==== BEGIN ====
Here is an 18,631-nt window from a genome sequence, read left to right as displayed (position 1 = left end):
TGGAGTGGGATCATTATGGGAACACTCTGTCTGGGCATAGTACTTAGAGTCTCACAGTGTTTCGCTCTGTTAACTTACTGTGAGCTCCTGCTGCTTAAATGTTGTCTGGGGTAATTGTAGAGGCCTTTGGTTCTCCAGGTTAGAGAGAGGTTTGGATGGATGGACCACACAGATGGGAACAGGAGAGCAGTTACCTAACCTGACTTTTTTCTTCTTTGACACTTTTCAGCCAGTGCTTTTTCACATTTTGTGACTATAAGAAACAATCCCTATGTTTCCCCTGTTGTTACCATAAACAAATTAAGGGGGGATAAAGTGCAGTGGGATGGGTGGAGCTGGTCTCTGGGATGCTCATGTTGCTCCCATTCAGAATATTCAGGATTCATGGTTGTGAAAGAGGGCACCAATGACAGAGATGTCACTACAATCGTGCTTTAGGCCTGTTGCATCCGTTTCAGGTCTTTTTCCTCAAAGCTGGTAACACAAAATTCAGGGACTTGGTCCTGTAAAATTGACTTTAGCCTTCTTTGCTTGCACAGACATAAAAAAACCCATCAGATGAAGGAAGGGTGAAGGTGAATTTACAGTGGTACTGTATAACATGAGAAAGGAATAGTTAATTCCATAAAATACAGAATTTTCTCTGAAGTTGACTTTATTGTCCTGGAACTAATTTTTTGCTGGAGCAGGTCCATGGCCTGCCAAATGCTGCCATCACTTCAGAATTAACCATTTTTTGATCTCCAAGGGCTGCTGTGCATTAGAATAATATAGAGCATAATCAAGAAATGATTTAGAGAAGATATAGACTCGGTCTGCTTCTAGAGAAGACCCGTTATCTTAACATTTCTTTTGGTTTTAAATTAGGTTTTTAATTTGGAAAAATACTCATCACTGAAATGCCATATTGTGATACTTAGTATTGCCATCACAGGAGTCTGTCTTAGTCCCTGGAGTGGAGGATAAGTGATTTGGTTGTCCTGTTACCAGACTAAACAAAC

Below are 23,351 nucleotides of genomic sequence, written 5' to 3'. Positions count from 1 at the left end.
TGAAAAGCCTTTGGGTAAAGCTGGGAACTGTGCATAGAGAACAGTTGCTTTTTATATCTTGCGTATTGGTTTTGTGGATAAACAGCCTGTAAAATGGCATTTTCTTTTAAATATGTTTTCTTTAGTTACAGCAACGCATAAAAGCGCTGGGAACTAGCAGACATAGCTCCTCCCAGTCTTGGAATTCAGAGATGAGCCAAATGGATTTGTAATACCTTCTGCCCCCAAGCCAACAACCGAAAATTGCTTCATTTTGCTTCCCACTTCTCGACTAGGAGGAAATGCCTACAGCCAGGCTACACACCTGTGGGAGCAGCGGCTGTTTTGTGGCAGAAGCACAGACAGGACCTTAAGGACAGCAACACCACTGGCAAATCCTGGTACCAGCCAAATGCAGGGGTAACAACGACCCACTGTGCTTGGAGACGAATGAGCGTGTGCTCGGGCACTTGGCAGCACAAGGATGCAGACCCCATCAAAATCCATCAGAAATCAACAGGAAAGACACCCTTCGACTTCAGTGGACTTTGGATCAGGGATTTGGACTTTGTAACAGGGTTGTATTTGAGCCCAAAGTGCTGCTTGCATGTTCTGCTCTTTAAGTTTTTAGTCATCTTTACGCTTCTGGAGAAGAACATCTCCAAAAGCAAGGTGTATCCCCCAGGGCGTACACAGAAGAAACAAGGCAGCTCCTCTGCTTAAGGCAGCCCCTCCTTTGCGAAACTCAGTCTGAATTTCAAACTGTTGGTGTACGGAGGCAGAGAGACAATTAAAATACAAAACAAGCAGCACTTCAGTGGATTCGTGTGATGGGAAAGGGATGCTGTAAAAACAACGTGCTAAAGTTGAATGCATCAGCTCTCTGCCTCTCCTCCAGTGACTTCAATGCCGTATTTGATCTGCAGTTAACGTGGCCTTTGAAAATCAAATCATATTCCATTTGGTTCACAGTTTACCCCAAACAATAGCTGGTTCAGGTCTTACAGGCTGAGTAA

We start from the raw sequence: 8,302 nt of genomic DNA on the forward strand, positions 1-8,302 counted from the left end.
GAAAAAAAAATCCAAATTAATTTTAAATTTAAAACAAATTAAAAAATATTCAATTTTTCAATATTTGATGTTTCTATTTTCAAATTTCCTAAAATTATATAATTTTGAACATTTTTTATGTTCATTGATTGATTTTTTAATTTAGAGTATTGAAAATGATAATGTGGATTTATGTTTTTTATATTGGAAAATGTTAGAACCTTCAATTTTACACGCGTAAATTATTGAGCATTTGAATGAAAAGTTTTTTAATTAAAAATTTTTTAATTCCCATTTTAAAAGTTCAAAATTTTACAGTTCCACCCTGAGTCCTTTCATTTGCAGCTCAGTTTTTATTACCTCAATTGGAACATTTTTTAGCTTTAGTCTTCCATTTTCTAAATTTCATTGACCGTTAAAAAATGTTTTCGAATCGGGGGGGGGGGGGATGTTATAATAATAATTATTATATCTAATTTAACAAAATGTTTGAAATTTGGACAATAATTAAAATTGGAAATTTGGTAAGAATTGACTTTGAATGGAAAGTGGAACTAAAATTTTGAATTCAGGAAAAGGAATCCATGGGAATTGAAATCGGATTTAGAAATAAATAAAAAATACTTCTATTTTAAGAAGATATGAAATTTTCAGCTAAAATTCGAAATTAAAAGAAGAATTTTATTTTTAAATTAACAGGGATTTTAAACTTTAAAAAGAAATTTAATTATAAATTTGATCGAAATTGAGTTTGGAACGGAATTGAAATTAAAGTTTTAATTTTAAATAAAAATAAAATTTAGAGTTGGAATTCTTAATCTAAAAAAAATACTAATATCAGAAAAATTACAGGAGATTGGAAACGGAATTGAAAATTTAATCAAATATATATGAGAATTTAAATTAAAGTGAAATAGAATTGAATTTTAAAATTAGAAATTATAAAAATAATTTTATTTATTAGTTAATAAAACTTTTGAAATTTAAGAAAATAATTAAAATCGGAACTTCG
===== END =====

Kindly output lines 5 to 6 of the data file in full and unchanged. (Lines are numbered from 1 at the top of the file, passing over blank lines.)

We start from the raw sequence: 8,302 nt of genomic DNA on the forward strand, positions 1-8,302 counted from the left end.
GAAAAAAAAATCCAAATTAATTTTAAATTTAAAACAAATTAAAAAATATTCAATTTTTCAATATTTGATGTTTCTATTTTCAAATTTCCTAAAATTATATAATTTTGAACATTTTTTATGTTCATTGATTGATTTTTTAATTTAGAGTATTGAAAATGATAATGTGGATTTATGTTTTTTATATTGGAAAATGTTAGAACCTTCAATTTTACACGCGTAAATTATTGAGCATTTGAATGAAAAGTTTTTTAATTAAAAATTTTTTAATTCCCATTTTAAAAGTTCAAAATTTTACAGTTCCACCCTGAGTCCTTTCATTTGCAGCTCAGTTTTTATTACCTCAATTGGAACATTTTTTAGCTTTAGTCTTCCATTTTCTAAATTTCATTGACCGTTAAAAAATGTTTTCGAATCGGGGGGGGGGGGGATGTTATAATAATAATTATTATATCTAATTTAACAAAATGTTTGAAATTTGGACAATAATTAAAATTGGAAATTTGGTAAGAATTGACTTTGAATGGAAAGTGGAACTAAAATTTTGAATTCAGGAAAAGGAATCCATGGGAATTGAAATCGGATTTAGAAATAAATAAAAAATACTTCTATTTTAAGAAGATATGAAATTTTCAGCTAAAATTCGAAATTAAAAGAAGAATTTTATTTTTAAATTAACAGGGATTTTAAACTTTAAAAAGAAATTTAATTATAAATTTGATCGAAATTGAGTTTGGAACGGAATTGAAATTAAAGTTTTAATTTTAAATAAAAATAAAATTTAGAGTTGGAATTCTTAATCTAAAAAAAATACTAATATCAGAAAAATTACAGGAGATTGGAAACGGAATTGAAAATTTAATCAAATATATATGAGAATTTAAATTAAAGTGAAATAGAATTGAATTTTAAAATTAGAAATTATAAAAATAATTTTATTTATTAGTTAATAAAACTTTTGAAATTTAAGAAAATAATTAAAATCGGAACTTCG